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This article was published 1/10/2014 (2543 days ago), so information in it may no longer be current.
There were lights on at Craig Street Cats no-kill shelter tonight but executive director Lynne Scott said it could go dark at any moment.
Scott said the shelter has no money coming in and is three months behind and $1,200 in arrears in payments to Manitoba Hydro due to a Hydro substation construction project that has ripped up Madison Street in the Polo Park area where her shelter is located.
The Hydro project, which began in July and is expected to conclude in November, has severely hampered access to the not-for-profit organization feline shelter. Its revenue streams and donations have dried up, cat adoptions have ground to a halt and the shelter has lost about $40,000 in revenue.
Though she has communicated her hardships to Manitoba Hydro, the company wants to be paid and is threatening disconnection of electrical and gas services at Craig Street Cats.
"I’m heartbroken," Scott said. "We’re struggling here. We’ve been told that unless we can tell Hydro when they can expect payment, we should start looking for somewhere else for the cats. There is simply nowhere else for our cats to go and no way for us to predict when will have the money to pay our bill."
There are 230 cats living at Craig Street Cats right now, about 80 more than usual due to the drop in adoptions.
Before the Hydro project began, Scott said she spoke with Hydro officials and told them the construction was going to make it difficult for people to access the non-profit shelter and that the financial hardship caused by their project would likely force the shelter to close.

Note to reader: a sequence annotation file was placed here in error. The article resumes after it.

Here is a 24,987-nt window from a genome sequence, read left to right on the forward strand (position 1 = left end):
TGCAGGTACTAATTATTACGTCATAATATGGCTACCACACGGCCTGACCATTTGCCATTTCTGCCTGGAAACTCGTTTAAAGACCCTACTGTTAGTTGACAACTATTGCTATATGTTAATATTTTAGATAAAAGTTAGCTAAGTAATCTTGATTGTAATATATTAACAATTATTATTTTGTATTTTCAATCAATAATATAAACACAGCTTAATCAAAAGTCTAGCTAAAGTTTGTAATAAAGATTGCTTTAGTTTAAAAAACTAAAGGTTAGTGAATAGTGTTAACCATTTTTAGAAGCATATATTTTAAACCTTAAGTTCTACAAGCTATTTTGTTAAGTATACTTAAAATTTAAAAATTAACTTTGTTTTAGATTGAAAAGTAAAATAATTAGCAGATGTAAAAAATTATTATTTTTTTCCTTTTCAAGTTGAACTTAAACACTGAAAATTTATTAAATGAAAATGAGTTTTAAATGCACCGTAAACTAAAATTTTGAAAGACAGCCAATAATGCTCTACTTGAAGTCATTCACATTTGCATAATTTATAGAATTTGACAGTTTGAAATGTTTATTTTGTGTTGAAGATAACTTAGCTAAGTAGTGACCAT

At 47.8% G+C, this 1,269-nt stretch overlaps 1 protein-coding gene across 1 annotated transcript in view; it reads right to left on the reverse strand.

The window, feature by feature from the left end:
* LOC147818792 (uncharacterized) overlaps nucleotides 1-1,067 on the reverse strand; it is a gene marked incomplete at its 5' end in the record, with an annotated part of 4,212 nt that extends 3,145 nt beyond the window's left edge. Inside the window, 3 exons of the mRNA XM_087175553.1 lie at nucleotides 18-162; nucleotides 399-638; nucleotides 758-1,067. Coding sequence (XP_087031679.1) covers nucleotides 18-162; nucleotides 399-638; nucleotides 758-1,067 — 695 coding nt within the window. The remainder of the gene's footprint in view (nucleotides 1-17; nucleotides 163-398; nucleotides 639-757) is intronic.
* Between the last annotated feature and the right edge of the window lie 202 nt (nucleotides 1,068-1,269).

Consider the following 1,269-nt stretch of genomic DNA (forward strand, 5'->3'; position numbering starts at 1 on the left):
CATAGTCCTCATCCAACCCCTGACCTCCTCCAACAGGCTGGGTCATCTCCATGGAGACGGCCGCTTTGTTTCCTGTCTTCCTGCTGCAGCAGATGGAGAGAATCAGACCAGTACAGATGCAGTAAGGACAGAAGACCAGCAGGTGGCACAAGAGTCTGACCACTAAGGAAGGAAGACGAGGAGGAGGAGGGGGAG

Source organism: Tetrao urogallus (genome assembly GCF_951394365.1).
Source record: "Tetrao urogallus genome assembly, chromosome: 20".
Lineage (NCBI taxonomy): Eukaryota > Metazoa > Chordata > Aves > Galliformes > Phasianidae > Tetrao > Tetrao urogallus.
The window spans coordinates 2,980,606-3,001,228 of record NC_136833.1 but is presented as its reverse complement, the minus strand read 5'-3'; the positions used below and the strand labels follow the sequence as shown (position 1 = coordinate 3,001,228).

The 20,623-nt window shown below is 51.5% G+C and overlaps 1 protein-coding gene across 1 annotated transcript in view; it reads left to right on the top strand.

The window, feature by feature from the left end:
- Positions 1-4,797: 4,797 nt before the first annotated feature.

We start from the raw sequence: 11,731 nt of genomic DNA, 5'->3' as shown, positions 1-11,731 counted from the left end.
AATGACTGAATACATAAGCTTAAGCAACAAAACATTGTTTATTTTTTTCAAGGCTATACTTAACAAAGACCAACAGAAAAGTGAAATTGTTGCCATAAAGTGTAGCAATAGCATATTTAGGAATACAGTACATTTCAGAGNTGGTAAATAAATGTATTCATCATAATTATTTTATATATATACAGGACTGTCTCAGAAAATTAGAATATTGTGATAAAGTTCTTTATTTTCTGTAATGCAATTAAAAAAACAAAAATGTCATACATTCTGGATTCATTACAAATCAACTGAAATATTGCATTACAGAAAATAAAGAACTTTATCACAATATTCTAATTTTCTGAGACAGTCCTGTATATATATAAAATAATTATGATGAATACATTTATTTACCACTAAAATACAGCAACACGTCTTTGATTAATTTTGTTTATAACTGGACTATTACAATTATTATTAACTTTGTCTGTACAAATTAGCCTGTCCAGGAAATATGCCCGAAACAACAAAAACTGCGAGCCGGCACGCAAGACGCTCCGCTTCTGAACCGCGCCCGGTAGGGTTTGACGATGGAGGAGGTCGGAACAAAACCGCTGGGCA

When she got her Hydro bill on Wednesday, she called Hydro again to explain there’s no money coming in and to ask what can be done.
"I was told that unless we can give them a date as to when they can expect payment, we should be looking for new places for the cats because they’ll be shutting off our power," Scott said.
Scott said that’s not the only economic adversity the shelter is facing.
"The Hydro bill is just one of the bills that we can’t pay. We have rent to pay, phones, internet, vets, and payroll, none of those things can be paid," said Scott, who employs one part-time and three full-time employees. "They’re behind one pay period."
Scott said she was "up front" about the situation and told them to do what they need to do.
"Thank God, they’ve decided to stay. We have an amazing staff," Scott said.
A Hydro spokesman said he could not discuss an individual customer account but said disconnection of services is "a last resort after a lot of contact" and that "disconnection is a pretty serious matter."
Scott said she hopes there is help in the community for her shelter and that possibly private citizens could assist with donations and cat food.
"That’s our only hope right now," said Scott, who has been running Craig Street Cats since 2007 and working at her current location for the past two years. "I know it’s hard to get here but we hope people will search for our back lane and find us."
If you’d like to help Craig Street Cats, stop by 489 Madison St. or email Scott at firstname.lastname@example.org or go to its website at www.craigstcats.ca.